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Run to the Top Podcast | The Ultimate Guide to Running

Running podcast to motivate & help runners of every level run their best. Coach Claire Bartholic interviews athletes, coaches, scientists, psychologists, nutritionists, & everyday runners with inspiring stories.
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Now displaying: September, 2020
Sep 30, 2020

Forget About Your Form and Just Wear the Right Shoe: Biomechanist Dr. Iain Hunter

 

Every runner dreams of running faster with less effort, with minimal chance of injury.  To do that, we often think we need to “fix” our running form to become more efficient. Dr. Iain Hunter, a running biomechanics researcher, thinks you just might be wasting your time trying to run like someone you are not and tells us what to do instead.

 

Iain shares his expertise with Coach Claire on topics that include if running mechanics can be improved, footstrikes, how to build strength outside of running, how different types of footwear affect performance, how to know which shoes to choose, and how we can run faster.

Iain, a biomechanics professor at Brigham Young University, is also part of a research team that helped determine just how much the controversial Nike VaporFly 4%s really helps you run faster. He shares the results of the study and the actual range of performance improvement attributable to the shoes (Hint: It's not always 4%).  His test subject for the study was none other than Jared Ward, the American Olympic Marathoner headed to London on October 4.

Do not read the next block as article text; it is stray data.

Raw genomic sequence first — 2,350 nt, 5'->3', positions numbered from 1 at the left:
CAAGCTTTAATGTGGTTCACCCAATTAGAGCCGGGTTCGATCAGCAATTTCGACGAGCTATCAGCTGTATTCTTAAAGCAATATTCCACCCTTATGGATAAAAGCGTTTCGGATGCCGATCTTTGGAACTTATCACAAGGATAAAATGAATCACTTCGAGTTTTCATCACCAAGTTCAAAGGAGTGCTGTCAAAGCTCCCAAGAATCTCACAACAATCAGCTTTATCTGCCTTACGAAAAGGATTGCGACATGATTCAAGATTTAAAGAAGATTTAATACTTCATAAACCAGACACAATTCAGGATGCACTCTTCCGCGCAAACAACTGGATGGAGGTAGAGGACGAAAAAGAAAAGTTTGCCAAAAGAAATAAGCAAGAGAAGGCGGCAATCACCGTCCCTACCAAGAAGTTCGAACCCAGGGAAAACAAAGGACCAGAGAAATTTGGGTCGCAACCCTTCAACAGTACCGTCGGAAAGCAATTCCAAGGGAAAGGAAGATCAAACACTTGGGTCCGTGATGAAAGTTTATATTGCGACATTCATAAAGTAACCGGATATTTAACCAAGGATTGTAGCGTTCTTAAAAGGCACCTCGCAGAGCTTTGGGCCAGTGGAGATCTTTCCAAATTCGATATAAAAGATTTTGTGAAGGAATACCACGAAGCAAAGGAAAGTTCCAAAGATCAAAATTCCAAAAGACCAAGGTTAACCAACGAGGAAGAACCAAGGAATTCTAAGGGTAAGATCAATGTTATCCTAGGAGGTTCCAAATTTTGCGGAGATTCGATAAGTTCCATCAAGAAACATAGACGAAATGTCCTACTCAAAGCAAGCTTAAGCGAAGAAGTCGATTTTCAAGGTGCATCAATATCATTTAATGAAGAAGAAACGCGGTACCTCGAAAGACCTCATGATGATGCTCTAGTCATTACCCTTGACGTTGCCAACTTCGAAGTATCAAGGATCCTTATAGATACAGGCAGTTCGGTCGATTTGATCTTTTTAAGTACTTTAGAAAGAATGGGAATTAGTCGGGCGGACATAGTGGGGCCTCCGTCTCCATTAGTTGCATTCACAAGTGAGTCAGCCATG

Iain has a mathematics education degree with a coaching minor from BYU, followed by a  Master of Education in coaching. During this time, his interest in biomechanics grew, which led him to pursue a PhD in Health and Human Performance at Oregon State University. Iain teaches Biomechanics of Sport and Exercise and conducts research related to the biomechanics of distance running related to performance and injury. He also works with USA Track and Field,  applying his research to elite distance runners. He has been a member of the American Society of Biomechanics since 2003.

Iain’s honors and awards include the USA Track and Field: USA Track and Field Sports Medicine and Science and the College of Health and Human Performance: College Teaching Excellence. For a list of his many publications and presentations, please refer to his bio at https://lifesciences.byu.edu/directory/iain-hunter

 

Questions Iain is asked:

        

4:32 You research and teach about sports biomechanics at Brigham Young University.  Can you first define what exactly that means and how you became interested in it?